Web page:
Article Text

This article has a correction. Please see:

Download PDFPDF

Socioeconomic status and preterm birth: New Zealand trends, 1980 to 1999
  1. E D Craig,
  2. J M D Thompson,
  3. E A Mitchell
  1. Department of Paediatrics, University of Auckland, New Zealand
  1. Correspondence to:
    Dr E Craig, Department of Paediatrics, University of Auckland, Private Bag 92019, Auckland, New Zealand;


Background: While a number of countries have reported rising preterm birth rates over the past two decades, none has examined the effects of socioeconomic status on preterm birth at a national level.

Aim: To document the changing incidence of preterm birth in New Zealand over the past 20 years and to determine whether particular socioeconomic or ethnic subsections of the population have contributed disproportionately to the changes seen.

Methods: Birth registration data routinely available from the New Zealand Health Information Service were analysed for the period 1980–99. Information for a total of 1 079 478 singleton live births was linked by Domicile Code to the New Zealand Deprivation Index, a small area index of deprivation.

Results: Singleton preterm birth rates rose by 37.2% during the 20 year period, from 4.3% in 1980 to 5.9% in 1999. Rates increased by 71.9% among those living in the most affluent areas, but by only 3.5% among those living in the most deprived areas, resulting in the disappearance of a socioeconomic gradient in preterm birth that had existed during the early 1980s.

Conclusions: This study challenges traditional thinking on the associations between socioeconomic status and preterm birth. Further research is necessary if the changes that have occurred in New Zealand over the past 20 years are to be fully understood.

  • preterm birth
  • social class
  • ethnicity
  • trends

Statistics from

Request Permissions

If you wish to reuse any or all of this article please use the link below which will take you to the Copyright Clearance Center’s RightsLink service. You will be able to get a quick price and instant permission to reuse the content in many different ways.

In 1980 4.3% of singleton live births in New Zealand occurred prior to 37 weeks gestation. Since that time several developed countries have reported increasing rates of preterm birth. In the USA preterm birth rates have increased by 23% since 1981, with rates among non-Hispanic whites increasing 20% since 1989.1 In Canada, singleton preterm birth rates rose by 5% between 1981 and 1994.2 In contrast, rates in Australia3 have remained static over the past decade, while France reported declining preterm birth rates between 1981 and 1989.4 None of these studies, however, examined the influence of socioeconomic status on the changes seen.

A number of reasons have been given for the rising preterm birth rates in North America. While an increase in the number of multiple gestations is a likely contributor, trends persist when analysis is limited to singleton births.2 Similarly, increasing reliance on ultrasound dating of pregnancy, rather than the traditionally used last menstrual period (LMP) may have increased preterm birth rates as the proportion of women scanned increased.5 In addition, increasing obstetric intervention over the same time period (as indicated by declining stillbirth rates and rising numbers of caesarean sections) may have been responsible for the birth of a number of preterm infants who would not otherwise have survived.2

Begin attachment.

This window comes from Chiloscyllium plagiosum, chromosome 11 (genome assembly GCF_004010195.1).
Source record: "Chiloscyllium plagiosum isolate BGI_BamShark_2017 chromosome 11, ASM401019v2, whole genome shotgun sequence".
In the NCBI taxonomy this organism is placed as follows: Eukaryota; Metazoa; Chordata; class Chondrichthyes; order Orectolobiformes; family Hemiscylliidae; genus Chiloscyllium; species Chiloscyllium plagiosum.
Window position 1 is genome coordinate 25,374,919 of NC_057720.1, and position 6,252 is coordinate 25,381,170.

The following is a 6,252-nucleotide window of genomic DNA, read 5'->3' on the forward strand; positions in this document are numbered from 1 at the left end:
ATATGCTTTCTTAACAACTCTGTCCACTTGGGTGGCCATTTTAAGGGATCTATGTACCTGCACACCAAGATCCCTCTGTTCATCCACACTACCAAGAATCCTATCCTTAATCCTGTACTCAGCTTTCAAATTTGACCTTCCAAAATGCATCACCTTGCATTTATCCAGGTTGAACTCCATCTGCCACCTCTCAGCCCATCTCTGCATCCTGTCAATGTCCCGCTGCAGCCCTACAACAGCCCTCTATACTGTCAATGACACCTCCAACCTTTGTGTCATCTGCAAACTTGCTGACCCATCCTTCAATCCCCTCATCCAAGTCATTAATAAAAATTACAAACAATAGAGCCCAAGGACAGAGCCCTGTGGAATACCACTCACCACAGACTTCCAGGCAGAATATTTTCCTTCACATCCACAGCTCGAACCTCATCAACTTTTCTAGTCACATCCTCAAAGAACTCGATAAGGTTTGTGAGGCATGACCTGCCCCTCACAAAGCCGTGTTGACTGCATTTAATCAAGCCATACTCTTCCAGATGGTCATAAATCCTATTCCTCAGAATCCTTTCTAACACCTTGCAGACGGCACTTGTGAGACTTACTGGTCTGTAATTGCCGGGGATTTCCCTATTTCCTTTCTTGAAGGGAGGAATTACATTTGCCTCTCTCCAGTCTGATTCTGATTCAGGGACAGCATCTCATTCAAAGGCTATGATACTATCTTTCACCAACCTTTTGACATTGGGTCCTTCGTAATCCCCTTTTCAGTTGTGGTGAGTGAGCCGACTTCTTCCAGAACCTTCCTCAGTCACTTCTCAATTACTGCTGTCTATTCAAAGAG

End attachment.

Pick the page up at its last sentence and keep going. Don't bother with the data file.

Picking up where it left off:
To date, no similar analysis of preterm birth rates has been published for New Zealand. Such information is vital not only for clinical practice, but for the future delivery of health services in this country. Furthermore, with the recent introduction of the Deprivation Index,6 New Zealand births can now be assigned a small area index of deprivation, making it possible to track socioeconomic differences in preterm birth over a 20 year period.


Birth registration data for this study were obtained from the New Zealand Health Information Service, a group within the Ministry of Health responsible for the collection and dissemination of health related data. Information was available for 1 079 478 singleton live births and 5146 singleton stillbirths between 1980 and 1999. Of these 1 084 624 births, 28 084 (2.6%) were excluded on the basis of incomplete gestational age information. The majority of these omissions (73%) occurred during 1998 as a result of changes in data collection arrangements at that time.

Collected birth data were allocated a Statistics New Zealand Area Unit Code, or Domicile Code based on the usual residential address at the time of delivery. This allowed the linking of births with the New Zealand Deprivation Index (NZDep), a small area index of deprivation based on a number of socioeconomic variables as measured by the 1991 and 1996 censuses.6 For most analyses this index is converted into a decile scale, with decile 1 representing the least deprived 10% of small areas and decile 10 representing the most deprived 10% of small areas.

Because the NZ Deprivation Index was based on Statistics New Zealand's smallest geographic unit, the meshblock (covering a population of approx. 100), and the Health Information Service's Birth Data were assigned a Census Area Unit Code (representing the next administrative tier, and a population of approx. 3000), births could not be assigned directly to a Deprivation Index decile. This necessitated the creation of a number of weighted averages, with each Census Area Unit being assigned a Deprivation Index decile based on the averaged deprivation scores of the various meshblocks within its boundaries. As in the original scale, those residing in the least deprived 10% of Census Area Units received a Deprivation Index decile of 1, while those residing in the most deprived 10% of Census Area Units received a Deprivation Index decile of 10. For births occurring prior to 1994 deciles were derived from the NZDep91 Index, while those from 1994 onwards utilised the NZDep96.